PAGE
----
The Masters golf tournament is this coming weekend, and Augusta National has been given the chance to do the right thing, practically served up on a silver platter. The club should move quickly and get out ahead of a story that is just starting to move.
A decade ago, the all-male club was the target of women's groups who pressured the tournament's corporate sponsors to drop their television sponsorship. At one point, the club did away with television sponsorship and ran the tournament without any TV ads to protect their corporate sponsors from being pressured. According to the AP, Billy Payne, the current president of Augusta, said in 2006 that there is "no specific timetable" for admitting women to the club.
So now the club is back in the spotlight with the tournament approaching, and once again the media is starting to point out its lack of female members. (If there are women in the pipeline to join, the club should say so and consider releasing the names of those on the waiting list in order to end this continuing sideshow.) This year, there's a possible answer to this problem in the person of the new CEO of IBM—which is one of the tournament's biggest corporate sponsors—a woman named Virginia Rometty. She's been with IBM for 31 years and was made CEO on January 1 this year. Rometty was ranked No. 7 by Fortune among the "50 Most Powerful Women in Business" last year and has made the list for the last seven years.
Augusta is famous for keeping its membership private but USA Today published a list in 2002, and the last four CEOs of IBM were included as members: Sam Palmissano, Louis Gertsner, John Akers, and John Opel. It doesn't matter that Rometty plays golf "sparingly"—with a CEO's work schedule, she may not have time—and neither do other current CEOs. The point is, she does play. And it doesn't matter that women are allowed to play the course at Augusta, just not become members. She needs to be a member.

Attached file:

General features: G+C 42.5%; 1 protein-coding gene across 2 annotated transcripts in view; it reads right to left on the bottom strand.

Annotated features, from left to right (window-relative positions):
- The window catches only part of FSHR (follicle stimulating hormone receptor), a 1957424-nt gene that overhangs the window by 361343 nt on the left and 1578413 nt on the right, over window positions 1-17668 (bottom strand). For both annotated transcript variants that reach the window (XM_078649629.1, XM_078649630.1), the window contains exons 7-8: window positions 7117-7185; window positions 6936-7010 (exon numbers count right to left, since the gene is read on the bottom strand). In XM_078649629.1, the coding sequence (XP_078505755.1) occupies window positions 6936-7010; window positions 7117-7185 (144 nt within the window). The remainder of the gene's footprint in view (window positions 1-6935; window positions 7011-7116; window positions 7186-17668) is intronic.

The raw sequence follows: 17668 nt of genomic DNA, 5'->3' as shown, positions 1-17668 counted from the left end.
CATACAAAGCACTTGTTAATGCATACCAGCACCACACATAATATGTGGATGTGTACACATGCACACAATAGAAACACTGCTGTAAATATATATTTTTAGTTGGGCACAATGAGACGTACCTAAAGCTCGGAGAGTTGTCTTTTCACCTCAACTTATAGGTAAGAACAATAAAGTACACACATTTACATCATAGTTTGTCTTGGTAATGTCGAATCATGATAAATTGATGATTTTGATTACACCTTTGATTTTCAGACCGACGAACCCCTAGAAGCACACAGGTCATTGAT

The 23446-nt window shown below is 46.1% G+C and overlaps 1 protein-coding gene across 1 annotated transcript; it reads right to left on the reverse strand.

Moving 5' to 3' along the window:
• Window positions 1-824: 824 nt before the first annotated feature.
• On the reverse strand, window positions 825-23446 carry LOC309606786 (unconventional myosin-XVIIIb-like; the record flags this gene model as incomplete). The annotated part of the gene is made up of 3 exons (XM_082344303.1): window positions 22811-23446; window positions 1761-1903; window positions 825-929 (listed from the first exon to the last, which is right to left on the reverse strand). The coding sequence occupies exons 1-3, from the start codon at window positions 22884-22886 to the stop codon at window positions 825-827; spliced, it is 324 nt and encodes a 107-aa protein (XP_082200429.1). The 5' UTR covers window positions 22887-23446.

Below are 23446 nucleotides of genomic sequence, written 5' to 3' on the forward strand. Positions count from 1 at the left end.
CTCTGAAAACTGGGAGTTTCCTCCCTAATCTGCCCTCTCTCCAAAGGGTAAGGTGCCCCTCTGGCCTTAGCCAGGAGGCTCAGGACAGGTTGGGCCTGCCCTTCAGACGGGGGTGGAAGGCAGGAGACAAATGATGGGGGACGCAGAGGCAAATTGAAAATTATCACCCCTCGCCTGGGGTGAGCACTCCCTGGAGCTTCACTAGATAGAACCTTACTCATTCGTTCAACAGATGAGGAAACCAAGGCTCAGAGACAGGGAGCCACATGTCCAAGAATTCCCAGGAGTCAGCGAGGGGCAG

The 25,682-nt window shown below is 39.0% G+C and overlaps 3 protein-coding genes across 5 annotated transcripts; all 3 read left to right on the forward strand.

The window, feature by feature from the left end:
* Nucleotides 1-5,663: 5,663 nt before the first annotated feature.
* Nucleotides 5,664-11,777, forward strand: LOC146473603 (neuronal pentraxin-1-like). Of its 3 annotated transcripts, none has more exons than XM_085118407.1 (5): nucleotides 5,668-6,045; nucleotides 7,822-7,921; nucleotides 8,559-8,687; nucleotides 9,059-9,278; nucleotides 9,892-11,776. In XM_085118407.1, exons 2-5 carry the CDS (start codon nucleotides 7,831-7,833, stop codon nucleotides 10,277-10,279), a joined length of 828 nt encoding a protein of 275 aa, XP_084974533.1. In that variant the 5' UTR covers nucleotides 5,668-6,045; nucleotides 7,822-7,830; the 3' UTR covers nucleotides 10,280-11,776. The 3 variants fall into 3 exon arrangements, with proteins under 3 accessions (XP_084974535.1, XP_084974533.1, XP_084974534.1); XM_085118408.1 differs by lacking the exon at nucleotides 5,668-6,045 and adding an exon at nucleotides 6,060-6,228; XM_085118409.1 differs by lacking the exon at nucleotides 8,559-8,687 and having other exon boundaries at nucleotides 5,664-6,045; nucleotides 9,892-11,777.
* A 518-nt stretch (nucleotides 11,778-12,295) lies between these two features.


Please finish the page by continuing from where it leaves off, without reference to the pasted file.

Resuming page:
Isn't part of the problem here that there are no all-women's clubs that exclude men as members? If there were, then we'd be fine with single-sex clubs of either type. But when there are only the kind that exclude women, it's unfair. Until Oprah Winfrey or Sara Blakely or Meg Whitman or Sheila Johnson or any number of other high-powered women start their own national golf club, we have a problem.
It would be a great move for the club members to proactively offer Rometty a membership this week, before the Masters, and take the issue off the table for good. It's a win-win for everyone: Admitting a woman would be great for the Augusta and Masters brands—and good for women's golf overall—and it would allow the IBM board of directors to continue their corporate sponsorship and stand behind their new CEO as an equal to her predecessors. Perhaps the four former IBM CEOs who are members could be helpful in convincing their fellow members and Billy Payne that the time has come for a woman to join the club. The PGA has changed with the times—in 2008, it allowed Michelle Wi to play on the tour. Time for Augusta to get with the 21st century, too.
The reason they need to move quickly is because if the women's groups start getting dialed up, the opportunity will be gone as the defenders of "tradition" dig in. Things will get very complicated for IBM at that point: Does the board do nothing, and allow its new CEO to be very publicly diminished compared to her predecessors? If it chooses to do something, there's a problem in that IBM runs the Masters website—does the company drop the business relationship, including the corporate sponsorship of the very popular and beloved Masters, and stand by their new CEO in an acrimonious showdown? I'll bet the board of IBM would find both options very unappealing.
That's what makes the option of offering membership to Rometty—and quickly—a golden opportunity for everyone involved. Let's hope the guys do the right thing.